Clippers center Serge Ibaka undergoes season-ending back surgery
When Serge Ibaka accompanied the Clippers to Dallas earlier this month to watch the sixth game of their first-round playoff series, it raised hope that the 31-year-old center who had battled back from injuries might be available to play again in the postseason.
Instead, with the Clippers returning to Los Angeles having lost Games 1 and 2 of their second-round series to top-seeded Utah, there will be no playoff comeback for Ibaka, the prized free-agent signing of the team’s last offseason. The 6-foot-10 Ibaka will miss the remainder of the postseason after undergoing back surgery Thursday in Los Angeles, the team announced.
“There is nothing I would love more than being on the court helping my brothers and trying to win a championship for #ClipperNation,” Ibaka wrote Friday on Instagram. “It’s been a very tough season, I worked very hard to be back in time for the Playoffs but sometimes injuries get in the way and health has to be a priority. I appreciate all the love and support from everyone and now I have my mindset on supporting my team and getting healthy and ready for next season.”
Ibaka holds a player option for next season, the last year of his contract, that is worth $9.7 million, according to Spotrac.
While averaging 12.0 points, 6.7 rebounds, 1.3 blocked shots and 38% three-point shooting while scoring in double figures 19 times through his first 27 games, Ibaka filled the role the Clippers imagined for him during free agency: A floor-spacing, rim-protecting center who could build off the success he and star Kawhi Leonard had experienced in Toronto, where they won a championship in 2019.
Ibaka appeared in only 16 more games the rest of the season, however, for what he said was first a pinched nerve in his back, suffered in March, and back spasms that sidelined him for all but two games during the playoffs.
The Clippers again have trouble slowing down Donovan Mitchell and the Utah Jazz fend off a late L.A. rally for a 2-0 lead in series that moves to L.A.
“I’ve been playing with my back pain since the beginning of the season,” Ibaka said May 14, after his first appearance in 30 games. “It’s been a very rough year for me since the beginning of the season, but I want to play through the pain but at some point I could not continue to play like that.”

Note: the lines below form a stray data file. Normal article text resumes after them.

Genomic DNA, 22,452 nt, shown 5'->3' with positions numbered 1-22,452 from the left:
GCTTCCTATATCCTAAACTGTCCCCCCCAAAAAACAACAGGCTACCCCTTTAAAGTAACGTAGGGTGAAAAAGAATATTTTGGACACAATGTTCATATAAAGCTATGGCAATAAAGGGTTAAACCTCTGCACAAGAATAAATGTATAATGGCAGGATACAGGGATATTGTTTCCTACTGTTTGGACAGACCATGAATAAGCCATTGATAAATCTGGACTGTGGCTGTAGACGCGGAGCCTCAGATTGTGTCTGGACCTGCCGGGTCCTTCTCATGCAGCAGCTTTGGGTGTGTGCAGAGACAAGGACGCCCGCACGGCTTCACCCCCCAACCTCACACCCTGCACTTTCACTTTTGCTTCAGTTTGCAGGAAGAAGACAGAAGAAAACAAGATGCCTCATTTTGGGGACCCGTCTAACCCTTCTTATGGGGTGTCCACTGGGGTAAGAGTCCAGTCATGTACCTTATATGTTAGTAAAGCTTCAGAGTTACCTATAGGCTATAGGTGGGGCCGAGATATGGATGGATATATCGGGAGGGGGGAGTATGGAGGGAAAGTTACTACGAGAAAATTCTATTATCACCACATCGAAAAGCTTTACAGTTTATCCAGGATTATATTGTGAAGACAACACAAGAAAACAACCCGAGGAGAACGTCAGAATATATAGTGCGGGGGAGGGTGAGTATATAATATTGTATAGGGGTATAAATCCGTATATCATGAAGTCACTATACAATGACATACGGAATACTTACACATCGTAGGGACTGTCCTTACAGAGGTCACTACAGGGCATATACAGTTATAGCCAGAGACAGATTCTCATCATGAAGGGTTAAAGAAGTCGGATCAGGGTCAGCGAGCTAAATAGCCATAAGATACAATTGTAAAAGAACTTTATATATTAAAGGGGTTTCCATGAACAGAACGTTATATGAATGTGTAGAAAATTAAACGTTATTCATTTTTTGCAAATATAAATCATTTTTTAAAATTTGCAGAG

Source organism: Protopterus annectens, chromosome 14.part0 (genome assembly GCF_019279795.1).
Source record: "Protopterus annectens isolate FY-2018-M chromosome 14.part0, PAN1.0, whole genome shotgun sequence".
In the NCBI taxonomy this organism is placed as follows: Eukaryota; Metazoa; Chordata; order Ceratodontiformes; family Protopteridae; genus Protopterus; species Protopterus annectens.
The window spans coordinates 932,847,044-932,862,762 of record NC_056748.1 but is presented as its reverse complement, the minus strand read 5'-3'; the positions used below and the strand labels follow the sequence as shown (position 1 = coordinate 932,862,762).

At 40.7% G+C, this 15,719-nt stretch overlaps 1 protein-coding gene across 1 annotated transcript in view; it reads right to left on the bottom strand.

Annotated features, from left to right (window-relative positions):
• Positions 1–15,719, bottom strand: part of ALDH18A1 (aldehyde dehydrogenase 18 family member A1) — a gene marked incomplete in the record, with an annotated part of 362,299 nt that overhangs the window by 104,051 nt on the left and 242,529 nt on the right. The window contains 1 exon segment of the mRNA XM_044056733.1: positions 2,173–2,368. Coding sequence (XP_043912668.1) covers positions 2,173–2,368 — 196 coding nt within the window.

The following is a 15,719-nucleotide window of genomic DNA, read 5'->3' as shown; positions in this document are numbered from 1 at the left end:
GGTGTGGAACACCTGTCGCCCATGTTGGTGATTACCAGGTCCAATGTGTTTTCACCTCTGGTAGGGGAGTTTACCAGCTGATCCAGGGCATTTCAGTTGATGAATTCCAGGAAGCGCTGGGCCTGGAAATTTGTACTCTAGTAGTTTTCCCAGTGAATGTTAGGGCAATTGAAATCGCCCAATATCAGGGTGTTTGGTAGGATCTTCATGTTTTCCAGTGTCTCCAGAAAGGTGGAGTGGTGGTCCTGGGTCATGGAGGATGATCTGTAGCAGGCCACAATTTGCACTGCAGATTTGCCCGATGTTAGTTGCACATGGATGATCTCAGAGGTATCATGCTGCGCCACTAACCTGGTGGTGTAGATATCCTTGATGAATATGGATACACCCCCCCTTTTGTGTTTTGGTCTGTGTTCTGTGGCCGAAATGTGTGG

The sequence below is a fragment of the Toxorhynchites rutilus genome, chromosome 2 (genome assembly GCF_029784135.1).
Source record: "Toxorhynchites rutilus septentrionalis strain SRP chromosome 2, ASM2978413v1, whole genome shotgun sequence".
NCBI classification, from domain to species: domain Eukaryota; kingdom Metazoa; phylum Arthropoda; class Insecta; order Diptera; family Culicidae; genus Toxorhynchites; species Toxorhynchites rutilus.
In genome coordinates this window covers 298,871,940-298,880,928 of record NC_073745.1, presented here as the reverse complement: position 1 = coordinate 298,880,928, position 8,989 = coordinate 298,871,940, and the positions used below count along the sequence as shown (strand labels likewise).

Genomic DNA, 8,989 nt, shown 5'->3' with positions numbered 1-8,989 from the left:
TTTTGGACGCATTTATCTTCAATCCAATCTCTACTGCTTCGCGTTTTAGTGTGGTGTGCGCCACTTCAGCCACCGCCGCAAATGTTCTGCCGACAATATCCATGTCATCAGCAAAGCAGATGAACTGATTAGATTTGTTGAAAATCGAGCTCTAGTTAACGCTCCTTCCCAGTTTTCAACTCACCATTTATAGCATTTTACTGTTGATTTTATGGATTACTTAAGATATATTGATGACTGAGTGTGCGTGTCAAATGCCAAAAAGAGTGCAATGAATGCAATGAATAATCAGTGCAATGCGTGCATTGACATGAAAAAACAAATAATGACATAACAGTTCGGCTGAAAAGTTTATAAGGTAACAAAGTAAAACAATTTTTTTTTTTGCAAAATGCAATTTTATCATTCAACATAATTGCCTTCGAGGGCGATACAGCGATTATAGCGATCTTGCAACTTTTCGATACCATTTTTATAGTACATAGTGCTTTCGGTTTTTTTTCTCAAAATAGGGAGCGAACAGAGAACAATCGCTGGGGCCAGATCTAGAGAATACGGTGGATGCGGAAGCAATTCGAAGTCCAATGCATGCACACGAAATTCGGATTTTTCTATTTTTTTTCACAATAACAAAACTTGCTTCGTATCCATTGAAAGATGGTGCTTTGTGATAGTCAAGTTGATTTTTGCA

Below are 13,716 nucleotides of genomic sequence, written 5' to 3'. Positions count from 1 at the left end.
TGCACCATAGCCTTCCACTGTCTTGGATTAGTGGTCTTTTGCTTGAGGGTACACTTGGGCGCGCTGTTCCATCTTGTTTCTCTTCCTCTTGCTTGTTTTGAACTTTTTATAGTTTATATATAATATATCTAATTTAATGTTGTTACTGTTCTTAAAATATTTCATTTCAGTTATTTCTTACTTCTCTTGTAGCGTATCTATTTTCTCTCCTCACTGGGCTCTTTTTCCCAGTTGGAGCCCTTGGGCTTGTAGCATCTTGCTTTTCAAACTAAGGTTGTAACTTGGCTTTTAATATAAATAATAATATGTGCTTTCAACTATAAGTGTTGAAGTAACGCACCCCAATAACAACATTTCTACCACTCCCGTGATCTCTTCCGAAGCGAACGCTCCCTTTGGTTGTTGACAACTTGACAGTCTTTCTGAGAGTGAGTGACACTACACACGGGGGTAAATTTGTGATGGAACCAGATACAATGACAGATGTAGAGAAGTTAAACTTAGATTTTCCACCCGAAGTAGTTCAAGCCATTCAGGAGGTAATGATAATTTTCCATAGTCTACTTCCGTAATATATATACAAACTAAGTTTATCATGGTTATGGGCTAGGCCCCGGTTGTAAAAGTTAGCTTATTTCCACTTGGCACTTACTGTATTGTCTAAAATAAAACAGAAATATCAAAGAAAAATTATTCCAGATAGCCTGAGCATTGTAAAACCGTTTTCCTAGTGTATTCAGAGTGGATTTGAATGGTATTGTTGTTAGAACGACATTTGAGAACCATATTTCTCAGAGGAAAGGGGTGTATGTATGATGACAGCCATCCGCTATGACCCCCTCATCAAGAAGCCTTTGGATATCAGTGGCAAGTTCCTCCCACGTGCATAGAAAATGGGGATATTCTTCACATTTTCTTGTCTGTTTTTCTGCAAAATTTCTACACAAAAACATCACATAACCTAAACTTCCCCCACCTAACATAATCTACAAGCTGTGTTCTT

Ibaka returned for the final two games of the regular season while acknowledging that though he did not feel fully healthy, he felt he needed to play in some games to prepare for the playoffs. He played 19 minutes combined in the first two games of the first-round series against Dallas but began feeling spasms in his back before the team’s flight to Dallas on May 29, coach Tyronn Lue said at the time, and Ibaka stayed in Los Angeles to recover.
Ibaka made the trip to Dallas on June 3 ahead of Game 6, but when he did not travel with the team to Salt Lake City this week for the first two games of the second round, Lue said it was because the team’s medical team believed it was more beneficial for his recovery to stay in Los Angeles.
His absences meant that Ibaka’s postseason contributions have largely come on social media, where he tweeted during the Clippers’ comeback to defeat Dallas as though he was in a “voodoo room.”
Had Ibaka been healthy enough to continue in the postseason, it was expected that he would play off the bench as part of a pairing with veteran guard Rajon Rondo, as Lue envisioned. Without Ibaka as an option, the Clippers have turned to DeMarcus Cousins during two losses that have started their second-round series against Utah.
Mike Conley Jr., Utah’s veteran point guard, is questionable for Game 3. He missed Games 1 and 2 because of a strained right hamstring sustained during a series-clinching Game 5 win over Memphis.
The Lakers and Clippers open the NBA playoffs on May 22-23. Here’s a guide to the Los Angeles Times’ complete coverage.
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